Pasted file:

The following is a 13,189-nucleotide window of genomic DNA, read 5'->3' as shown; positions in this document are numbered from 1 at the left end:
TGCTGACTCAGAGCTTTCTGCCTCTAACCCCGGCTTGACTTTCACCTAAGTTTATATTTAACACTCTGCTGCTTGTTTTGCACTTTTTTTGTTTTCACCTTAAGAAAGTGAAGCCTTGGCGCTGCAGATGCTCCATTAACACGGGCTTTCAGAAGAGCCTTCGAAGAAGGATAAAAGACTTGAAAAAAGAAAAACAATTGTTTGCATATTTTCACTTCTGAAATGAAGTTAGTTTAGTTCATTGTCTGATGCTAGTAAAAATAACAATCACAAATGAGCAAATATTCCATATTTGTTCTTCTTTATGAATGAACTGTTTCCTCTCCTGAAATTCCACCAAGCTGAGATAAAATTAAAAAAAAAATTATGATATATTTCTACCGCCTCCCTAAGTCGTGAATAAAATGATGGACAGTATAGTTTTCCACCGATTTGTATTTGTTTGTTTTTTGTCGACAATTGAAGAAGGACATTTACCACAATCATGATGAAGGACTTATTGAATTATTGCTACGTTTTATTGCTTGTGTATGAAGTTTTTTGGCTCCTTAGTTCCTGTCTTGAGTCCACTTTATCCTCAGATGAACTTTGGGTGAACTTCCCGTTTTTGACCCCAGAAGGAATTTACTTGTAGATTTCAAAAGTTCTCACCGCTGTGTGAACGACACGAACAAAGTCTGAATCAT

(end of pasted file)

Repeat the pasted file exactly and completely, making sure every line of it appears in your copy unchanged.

The following is a 13,189-nucleotide window of genomic DNA, read 5'->3' as shown; positions in this document are numbered from 1 at the left end:
TGCTGACTCAGAGCTTTCTGCCTCTAACCCCGGCTTGACTTTCACCTAAGTTTATATTTAACACTCTGCTGCTTGTTTTGCACTTTTTTTGTTTTCACCTTAAGAAAGTGAAGCCTTGGCGCTGCAGATGCTCCATTAACACGGGCTTTCAGAAGAGCCTTCGAAGAAGGATAAAAGACTTGAAAAAAGAAAAACAATTGTTTGCATATTTTCACTTCTGAAATGAAGTTAGTTTAGTTCATTGTCTGATGCTAGTAAAAATAACAATCACAAATGAGCAAATATTCCATATTTGTTCTTCTTTATGAATGAACTGTTTCCTCTCCTGAAATTCCACCAAGCTGAGATAAAATTAAAAAAAAAATTATGATATATTTCTACCGCCTCCCTAAGTCGTGAATAAAATGATGGACAGTATAGTTTTCCACCGATTTGTATTTGTTTGTTTTTTGTCGACAATTGAAGAAGGACATTTACCACAATCATGATGAAGGACTTATTGAATTATTGCTACGTTTTATTGCTTGTGTATGAAGTTTTTTGGCTCCTTAGTTCCTGTCTTGAGTCCACTTTATCCTCAGATGAACTTTGGGTGAACTTCCCGTTTTTGACCCCAGAAGGAATTTACTTGTAGATTTCAAAAGTTCTCACCGCTGTGTGAACGACACGAACAAAGTCTGAATCAT